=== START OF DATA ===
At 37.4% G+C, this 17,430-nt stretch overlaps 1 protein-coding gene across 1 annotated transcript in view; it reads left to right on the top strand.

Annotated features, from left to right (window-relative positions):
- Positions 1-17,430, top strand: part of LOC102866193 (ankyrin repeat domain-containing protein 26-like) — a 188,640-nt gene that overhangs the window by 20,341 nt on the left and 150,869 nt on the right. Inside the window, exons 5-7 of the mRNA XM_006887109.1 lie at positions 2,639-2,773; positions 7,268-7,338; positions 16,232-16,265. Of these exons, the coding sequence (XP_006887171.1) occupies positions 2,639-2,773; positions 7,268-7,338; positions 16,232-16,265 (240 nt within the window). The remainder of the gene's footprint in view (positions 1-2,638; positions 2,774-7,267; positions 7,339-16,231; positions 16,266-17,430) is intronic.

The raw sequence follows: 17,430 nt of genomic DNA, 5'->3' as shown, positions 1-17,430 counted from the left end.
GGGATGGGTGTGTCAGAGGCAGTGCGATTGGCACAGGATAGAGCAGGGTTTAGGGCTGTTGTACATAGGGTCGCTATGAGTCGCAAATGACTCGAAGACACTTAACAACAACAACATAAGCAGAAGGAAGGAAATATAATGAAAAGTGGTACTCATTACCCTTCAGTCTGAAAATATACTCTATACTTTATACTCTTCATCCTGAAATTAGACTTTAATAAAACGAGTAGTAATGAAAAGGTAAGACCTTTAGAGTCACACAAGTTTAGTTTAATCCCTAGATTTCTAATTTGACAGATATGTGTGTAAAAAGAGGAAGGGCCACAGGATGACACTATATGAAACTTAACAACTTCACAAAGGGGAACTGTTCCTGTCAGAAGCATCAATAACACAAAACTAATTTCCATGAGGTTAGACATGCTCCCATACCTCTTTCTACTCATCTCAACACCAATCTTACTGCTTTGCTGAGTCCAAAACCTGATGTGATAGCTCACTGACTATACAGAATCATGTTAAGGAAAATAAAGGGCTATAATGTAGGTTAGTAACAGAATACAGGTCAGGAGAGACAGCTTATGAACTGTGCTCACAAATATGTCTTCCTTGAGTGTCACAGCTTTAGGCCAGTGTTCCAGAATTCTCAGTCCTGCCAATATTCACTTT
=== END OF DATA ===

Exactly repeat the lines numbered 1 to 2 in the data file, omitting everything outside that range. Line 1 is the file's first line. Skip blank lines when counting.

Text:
At 37.4% G+C, this 17,430-nt stretch overlaps 1 protein-coding gene across 1 annotated transcript in view; it reads left to right on the top strand.

Annotated features, from left to right (window-relative positions):